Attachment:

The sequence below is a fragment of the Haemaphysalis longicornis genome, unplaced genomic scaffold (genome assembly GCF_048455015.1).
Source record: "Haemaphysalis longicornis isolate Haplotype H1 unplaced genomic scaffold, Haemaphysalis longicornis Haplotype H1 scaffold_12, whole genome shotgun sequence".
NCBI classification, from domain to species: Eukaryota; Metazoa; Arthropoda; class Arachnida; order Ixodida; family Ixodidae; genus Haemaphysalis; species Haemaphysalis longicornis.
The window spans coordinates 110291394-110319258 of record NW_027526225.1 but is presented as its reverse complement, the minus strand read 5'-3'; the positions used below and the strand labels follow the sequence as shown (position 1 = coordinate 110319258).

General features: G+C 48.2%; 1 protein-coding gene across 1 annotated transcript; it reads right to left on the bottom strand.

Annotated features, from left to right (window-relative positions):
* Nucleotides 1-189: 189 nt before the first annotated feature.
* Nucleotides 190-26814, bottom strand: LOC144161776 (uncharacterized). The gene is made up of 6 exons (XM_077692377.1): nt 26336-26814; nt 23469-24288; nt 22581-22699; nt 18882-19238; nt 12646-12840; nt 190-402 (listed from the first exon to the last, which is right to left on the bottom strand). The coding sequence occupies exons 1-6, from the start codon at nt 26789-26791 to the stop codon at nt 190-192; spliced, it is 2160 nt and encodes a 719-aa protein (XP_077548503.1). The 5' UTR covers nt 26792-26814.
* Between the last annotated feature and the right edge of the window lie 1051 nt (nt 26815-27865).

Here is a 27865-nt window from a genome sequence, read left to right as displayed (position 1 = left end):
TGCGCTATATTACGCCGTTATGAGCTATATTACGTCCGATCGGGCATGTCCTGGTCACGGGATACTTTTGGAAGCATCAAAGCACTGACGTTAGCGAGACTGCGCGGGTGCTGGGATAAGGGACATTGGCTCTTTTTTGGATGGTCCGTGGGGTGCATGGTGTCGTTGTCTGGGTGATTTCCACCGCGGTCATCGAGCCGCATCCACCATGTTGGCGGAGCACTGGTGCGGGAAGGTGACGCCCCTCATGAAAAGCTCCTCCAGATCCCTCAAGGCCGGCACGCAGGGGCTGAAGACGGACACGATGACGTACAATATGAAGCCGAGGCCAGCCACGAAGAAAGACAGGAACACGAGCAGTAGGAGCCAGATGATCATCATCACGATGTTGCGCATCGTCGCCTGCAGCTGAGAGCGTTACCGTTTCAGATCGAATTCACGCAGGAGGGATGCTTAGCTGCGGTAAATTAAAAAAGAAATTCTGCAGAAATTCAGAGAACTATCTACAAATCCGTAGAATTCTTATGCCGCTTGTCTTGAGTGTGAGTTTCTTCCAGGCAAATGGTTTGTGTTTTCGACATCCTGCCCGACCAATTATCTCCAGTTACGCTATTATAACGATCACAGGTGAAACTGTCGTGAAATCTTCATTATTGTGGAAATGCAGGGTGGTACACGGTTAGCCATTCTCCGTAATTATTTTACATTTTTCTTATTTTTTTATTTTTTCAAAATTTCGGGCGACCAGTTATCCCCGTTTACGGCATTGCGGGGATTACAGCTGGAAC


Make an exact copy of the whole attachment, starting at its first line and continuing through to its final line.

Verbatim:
The sequence below is a fragment of the Haemaphysalis longicornis genome, unplaced genomic scaffold (genome assembly GCF_048455015.1).
Source record: "Haemaphysalis longicornis isolate Haplotype H1 unplaced genomic scaffold, Haemaphysalis longicornis Haplotype H1 scaffold_12, whole genome shotgun sequence".
NCBI classification, from domain to species: Eukaryota; Metazoa; Arthropoda; class Arachnida; order Ixodida; family Ixodidae; genus Haemaphysalis; species Haemaphysalis longicornis.
The window spans coordinates 110291394-110319258 of record NW_027526225.1 but is presented as its reverse complement, the minus strand read 5'-3'; the positions used below and the strand labels follow the sequence as shown (position 1 = coordinate 110319258).

General features: G+C 48.2%; 1 protein-coding gene across 1 annotated transcript; it reads right to left on the bottom strand.

Annotated features, from left to right (window-relative positions):
* Nucleotides 1-189: 189 nt before the first annotated feature.
* Nucleotides 190-26814, bottom strand: LOC144161776 (uncharacterized). The gene is made up of 6 exons (XM_077692377.1): nt 26336-26814; nt 23469-24288; nt 22581-22699; nt 18882-19238; nt 12646-12840; nt 190-402 (listed from the first exon to the last, which is right to left on the bottom strand). The coding sequence occupies exons 1-6, from the start codon at nt 26789-26791 to the stop codon at nt 190-192; spliced, it is 2160 nt and encodes a 719-aa protein (XP_077548503.1). The 5' UTR covers nt 26792-26814.
* Between the last annotated feature and the right edge of the window lie 1051 nt (nt 26815-27865).

Here is a 27865-nt window from a genome sequence, read left to right as displayed (position 1 = left end):
TGCGCTATATTACGCCGTTATGAGCTATATTACGTCCGATCGGGCATGTCCTGGTCACGGGATACTTTTGGAAGCATCAAAGCACTGACGTTAGCGAGACTGCGCGGGTGCTGGGATAAGGGACATTGGCTCTTTTTTGGATGGTCCGTGGGGTGCATGGTGTCGTTGTCTGGGTGATTTCCACCGCGGTCATCGAGCCGCATCCACCATGTTGGCGGAGCACTGGTGCGGGAAGGTGACGCCCCTCATGAAAAGCTCCTCCAGATCCCTCAAGGCCGGCACGCAGGGGCTGAAGACGGACACGATGACGTACAATATGAAGCCGAGGCCAGCCACGAAGAAAGACAGGAACACGAGCAGTAGGAGCCAGATGATCATCATCACGATGTTGCGCATCGTCGCCTGCAGCTGAGAGCGTTACCGTTTCAGATCGAATTCACGCAGGAGGGATGCTTAGCTGCGGTAAATTAAAAAAGAAATTCTGCAGAAATTCAGAGAACTATCTACAAATCCGTAGAATTCTTATGCCGCTTGTCTTGAGTGTGAGTTTCTTCCAGGCAAATGGTTTGTGTTTTCGACATCCTGCCCGACCAATTATCTCCAGTTACGCTATTATAACGATCACAGGTGAAACTGTCGTGAAATCTTCATTATTGTGGAAATGCAGGGTGGTACACGGTTAGCCATTCTCCGTAATTATTTTACATTTTTCTTATTTTTTTATTTTTTCAAAATTTCGGGCGACCAGTTATCCCCGTTTACGGCATTGCGGGGATTACAGCTGGAAC